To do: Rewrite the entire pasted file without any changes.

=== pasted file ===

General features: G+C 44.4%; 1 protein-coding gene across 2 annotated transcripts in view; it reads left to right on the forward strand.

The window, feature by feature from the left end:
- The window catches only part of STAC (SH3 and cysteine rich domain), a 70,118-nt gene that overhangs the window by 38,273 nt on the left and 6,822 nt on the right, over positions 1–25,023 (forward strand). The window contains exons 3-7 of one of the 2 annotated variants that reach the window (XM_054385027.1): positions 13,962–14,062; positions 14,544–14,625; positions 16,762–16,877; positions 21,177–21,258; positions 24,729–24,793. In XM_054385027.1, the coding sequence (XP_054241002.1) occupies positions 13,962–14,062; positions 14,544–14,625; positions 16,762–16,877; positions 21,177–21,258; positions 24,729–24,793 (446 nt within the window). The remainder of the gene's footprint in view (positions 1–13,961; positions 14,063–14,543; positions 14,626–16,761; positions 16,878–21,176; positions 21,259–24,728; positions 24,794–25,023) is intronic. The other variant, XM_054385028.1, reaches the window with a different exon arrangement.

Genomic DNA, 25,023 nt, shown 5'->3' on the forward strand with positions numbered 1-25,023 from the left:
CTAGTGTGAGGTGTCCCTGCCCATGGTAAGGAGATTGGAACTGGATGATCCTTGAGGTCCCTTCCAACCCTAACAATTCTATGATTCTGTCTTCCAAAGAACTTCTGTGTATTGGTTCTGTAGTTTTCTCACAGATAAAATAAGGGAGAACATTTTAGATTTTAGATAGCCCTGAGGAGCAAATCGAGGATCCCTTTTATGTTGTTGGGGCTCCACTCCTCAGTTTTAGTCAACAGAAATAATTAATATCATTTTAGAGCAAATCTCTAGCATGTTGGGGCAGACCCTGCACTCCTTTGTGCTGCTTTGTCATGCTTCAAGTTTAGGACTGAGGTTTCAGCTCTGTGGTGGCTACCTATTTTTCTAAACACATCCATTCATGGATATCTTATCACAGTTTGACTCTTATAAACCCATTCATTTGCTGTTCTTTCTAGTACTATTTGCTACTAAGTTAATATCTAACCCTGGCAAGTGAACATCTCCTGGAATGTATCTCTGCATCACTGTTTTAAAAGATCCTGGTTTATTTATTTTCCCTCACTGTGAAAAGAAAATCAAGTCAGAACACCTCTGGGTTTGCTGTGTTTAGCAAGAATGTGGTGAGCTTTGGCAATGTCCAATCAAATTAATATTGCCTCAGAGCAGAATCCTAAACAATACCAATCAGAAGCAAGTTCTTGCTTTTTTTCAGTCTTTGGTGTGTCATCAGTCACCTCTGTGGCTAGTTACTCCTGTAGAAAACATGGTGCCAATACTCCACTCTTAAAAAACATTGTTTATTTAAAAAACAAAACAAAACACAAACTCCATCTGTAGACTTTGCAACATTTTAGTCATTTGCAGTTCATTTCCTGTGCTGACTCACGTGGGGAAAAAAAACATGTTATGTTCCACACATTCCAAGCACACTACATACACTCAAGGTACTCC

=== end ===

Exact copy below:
General features: G+C 44.4%; 1 protein-coding gene across 2 annotated transcripts in view; it reads left to right on the forward strand.

The window, feature by feature from the left end:
- The window catches only part of STAC (SH3 and cysteine rich domain), a 70,118-nt gene that overhangs the window by 38,273 nt on the left and 6,822 nt on the right, over positions 1–25,023 (forward strand). The window contains exons 3-7 of one of the 2 annotated variants that reach the window (XM_054385027.1): positions 13,962–14,062; positions 14,544–14,625; positions 16,762–16,877; positions 21,177–21,258; positions 24,729–24,793. In XM_054385027.1, the coding sequence (XP_054241002.1) occupies positions 13,962–14,062; positions 14,544–14,625; positions 16,762–16,877; positions 21,177–21,258; positions 24,729–24,793 (446 nt within the window). The remainder of the gene's footprint in view (positions 1–13,961; positions 14,063–14,543; positions 14,626–16,761; positions 16,878–21,176; positions 21,259–24,728; positions 24,794–25,023) is intronic. The other variant, XM_054385028.1, reaches the window with a different exon arrangement.

Genomic DNA, 25,023 nt, shown 5'->3' on the forward strand with positions numbered 1-25,023 from the left:
CTAGTGTGAGGTGTCCCTGCCCATGGTAAGGAGATTGGAACTGGATGATCCTTGAGGTCCCTTCCAACCCTAACAATTCTATGATTCTGTCTTCCAAAGAACTTCTGTGTATTGGTTCTGTAGTTTTCTCACAGATAAAATAAGGGAGAACATTTTAGATTTTAGATAGCCCTGAGGAGCAAATCGAGGATCCCTTTTATGTTGTTGGGGCTCCACTCCTCAGTTTTAGTCAACAGAAATAATTAATATCATTTTAGAGCAAATCTCTAGCATGTTGGGGCAGACCCTGCACTCCTTTGTGCTGCTTTGTCATGCTTCAAGTTTAGGACTGAGGTTTCAGCTCTGTGGTGGCTACCTATTTTTCTAAACACATCCATTCATGGATATCTTATCACAGTTTGACTCTTATAAACCCATTCATTTGCTGTTCTTTCTAGTACTATTTGCTACTAAGTTAATATCTAACCCTGGCAAGTGAACATCTCCTGGAATGTATCTCTGCATCACTGTTTTAAAAGATCCTGGTTTATTTATTTTCCCTCACTGTGAAAAGAAAATCAAGTCAGAACACCTCTGGGTTTGCTGTGTTTAGCAAGAATGTGGTGAGCTTTGGCAATGTCCAATCAAATTAATATTGCCTCAGAGCAGAATCCTAAACAATACCAATCAGAAGCAAGTTCTTGCTTTTTTTCAGTCTTTGGTGTGTCATCAGTCACCTCTGTGGCTAGTTACTCCTGTAGAAAACATGGTGCCAATACTCCACTCTTAAAAAACATTGTTTATTTAAAAAACAAAACAAAACACAAACTCCATCTGTAGACTTTGCAACATTTTAGTCATTTGCAGTTCATTTCCTGTGCTGACTCACGTGGGGAAAAAAAACATGTTATGTTCCACACATTCCAAGCACACTACATACACTCAAGGTACTCC